Search for missing MH370 heads underwater

BEIJING – After six days of silence, with no signals detected that might be from the missing Malaysian airliner, "it is time to go underwater," and end the air and surface search, said the Australian official in charge of the search Monday.

A U.S.-made underwater search vehicle, Bluefin-21, will be deployed Monday night local time in the southern Indian Ocean to map the ocean floor, said Angus Houston, who leads the Joint Agency Coordination Centre that is responsible for the search and recovery effort.

Malaysia Airlines flight MH370 from Kuala Lumpur to Beijing, with 239 people on board, disappeared soon after take-off on March 8, sparking a massive, multi-national search effort including planes and vessels from the USA and China.

Australia's Ocean Shield ship will stop searching for acoustic signals, given the strong likelihood that the batteries of the black box recorders have now expired and will no longer transmit signals. The air and surface search for debris will also be completed in the next two to three days, said Houston, as chances of finding wreckage "have greatly diminished."

One possible new lead is an oil slick found Sunday in the same vicinity where four strong underwater signals were detected last week, he said. A two-liter sample was collected and is being analyzed, said Houston.

That oil slick, and the four earlier transmissions, are "the only leads" authorities currently have, said Houston, who said an earlier signal detected by a Chinese vessel has been discounted as a credible transmission.

The four signals detected by the towed pinger locator on the Ocean Shield represent "the most promising lead in the entire search," said Houston, who spoke in Perth, Australia, at JACC's first news conference in five days. "We (will) start where we think the best location is, then go out from there," he said. "If we don't find anything, we go further out and look a bit further afield."

The search area for the first mission will cover 15.4 square miles of the ocean floor, said Houston.The Bluefin-21 will operate on a continuous cycle of 24 hour-long missions, said Houston.

It takes 2 hours to descend to 4,500 meters, the very limits of its operating ability, spends 16 hours on mission, takes 2 hours to resurface and 4 hours to download the data. Analysts will get no indication of its progress until that daily download, he said.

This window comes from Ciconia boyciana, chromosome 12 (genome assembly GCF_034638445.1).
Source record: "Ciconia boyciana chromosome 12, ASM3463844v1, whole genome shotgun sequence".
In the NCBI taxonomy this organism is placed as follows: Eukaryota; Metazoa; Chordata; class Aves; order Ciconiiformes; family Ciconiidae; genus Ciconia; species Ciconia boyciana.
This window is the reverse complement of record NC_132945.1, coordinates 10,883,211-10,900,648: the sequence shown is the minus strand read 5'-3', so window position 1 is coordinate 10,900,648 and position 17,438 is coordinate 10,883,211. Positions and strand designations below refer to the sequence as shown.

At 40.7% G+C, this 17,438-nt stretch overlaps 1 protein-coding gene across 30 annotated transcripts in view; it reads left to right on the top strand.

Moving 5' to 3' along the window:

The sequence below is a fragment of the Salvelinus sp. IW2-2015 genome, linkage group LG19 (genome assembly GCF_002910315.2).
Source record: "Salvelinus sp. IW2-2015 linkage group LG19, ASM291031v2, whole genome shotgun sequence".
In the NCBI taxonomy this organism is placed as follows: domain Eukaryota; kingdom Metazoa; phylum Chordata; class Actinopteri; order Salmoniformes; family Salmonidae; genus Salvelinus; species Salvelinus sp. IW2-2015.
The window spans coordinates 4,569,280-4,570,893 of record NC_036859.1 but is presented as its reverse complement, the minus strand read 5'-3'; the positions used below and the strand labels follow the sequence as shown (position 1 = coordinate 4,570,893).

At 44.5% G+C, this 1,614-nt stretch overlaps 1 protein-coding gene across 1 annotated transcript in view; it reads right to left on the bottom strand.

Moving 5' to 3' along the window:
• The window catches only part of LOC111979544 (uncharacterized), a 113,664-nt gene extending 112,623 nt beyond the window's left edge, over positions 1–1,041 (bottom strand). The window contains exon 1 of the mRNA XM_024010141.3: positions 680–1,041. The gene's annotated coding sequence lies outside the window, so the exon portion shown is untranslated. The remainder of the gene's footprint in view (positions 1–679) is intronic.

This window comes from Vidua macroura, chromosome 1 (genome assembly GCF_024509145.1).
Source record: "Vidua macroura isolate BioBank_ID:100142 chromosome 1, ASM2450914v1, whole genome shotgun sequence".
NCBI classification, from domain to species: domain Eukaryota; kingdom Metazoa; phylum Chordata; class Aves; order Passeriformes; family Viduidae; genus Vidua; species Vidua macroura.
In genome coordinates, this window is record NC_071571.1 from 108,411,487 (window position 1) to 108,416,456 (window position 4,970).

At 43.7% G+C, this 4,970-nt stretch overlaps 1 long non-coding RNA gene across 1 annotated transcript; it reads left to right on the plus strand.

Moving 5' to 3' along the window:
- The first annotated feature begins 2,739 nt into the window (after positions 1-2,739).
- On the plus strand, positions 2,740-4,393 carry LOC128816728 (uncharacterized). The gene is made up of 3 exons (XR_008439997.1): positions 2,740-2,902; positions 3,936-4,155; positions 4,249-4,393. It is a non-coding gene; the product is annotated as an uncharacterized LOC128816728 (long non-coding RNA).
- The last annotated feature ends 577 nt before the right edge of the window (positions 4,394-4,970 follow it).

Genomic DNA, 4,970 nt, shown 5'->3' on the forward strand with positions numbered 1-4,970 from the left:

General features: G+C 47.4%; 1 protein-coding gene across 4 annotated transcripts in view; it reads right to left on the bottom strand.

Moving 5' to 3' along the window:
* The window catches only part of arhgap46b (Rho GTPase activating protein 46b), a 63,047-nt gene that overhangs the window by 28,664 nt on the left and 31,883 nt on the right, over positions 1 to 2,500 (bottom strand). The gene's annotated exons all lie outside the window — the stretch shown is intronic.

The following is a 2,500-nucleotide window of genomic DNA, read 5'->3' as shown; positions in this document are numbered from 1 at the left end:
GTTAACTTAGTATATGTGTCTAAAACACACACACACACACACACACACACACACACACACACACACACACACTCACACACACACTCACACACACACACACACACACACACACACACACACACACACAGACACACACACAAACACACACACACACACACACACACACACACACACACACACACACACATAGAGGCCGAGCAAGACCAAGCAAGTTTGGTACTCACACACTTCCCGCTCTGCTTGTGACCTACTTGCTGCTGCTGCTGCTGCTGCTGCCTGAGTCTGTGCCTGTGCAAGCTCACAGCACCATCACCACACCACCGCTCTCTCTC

Houston, a former Air Chief Marshal of Australia, cautioned against raising hopes.

"Don't be over optimistic, be realistic," he said. The ocean floor that will be mapped by side-scan sonar is "new to man," and the search may be complicated by heavy silt that could be "quite layered and quite deep," he said.

The majority of passengers aboard MH370 were from China, where many relatives still await evidence before they will accept Malaysian authorities' earlier conclusion that the plane ended up in the ocean, thousands of miles from its planned flight path.

To meet the strong interest in China, Houston held a separate press conference Monday for Chinese media, with Mandarin translation.

Many relatives remain in Beijing at the Lido Hotel, where Malaysia Airlines has provided rooms for families of MH370 passengers. The families gather in daily meetings, sometimes with representatives from the airline and Malaysian or Chinese governments, and occasional prayer sessions.

For better co-ordination, the relatives recently set up a voting structure, with one voting member per passenger. The group will decide on media releases, legal and other matters.

"The new structure is working," said Ma Tong, 29, a Beijing actuary whose mother Ma Wenzhi, 57, was on the plane. "The relatives are too numerous and loosely-organized, and we want to be more efficient, so we established this smaller group with 154 people," he said.

After agonizing weeks of waiting and many false leads, "we are more calm now, we don't care so much about the latest updates," said Ma. "Even if they find the black boxes later, if no bodies of our relatives are found, most of us won't go to Australia," he said. "We doubt the plane is there, our relatives could be in another place. We don't believe any news now."


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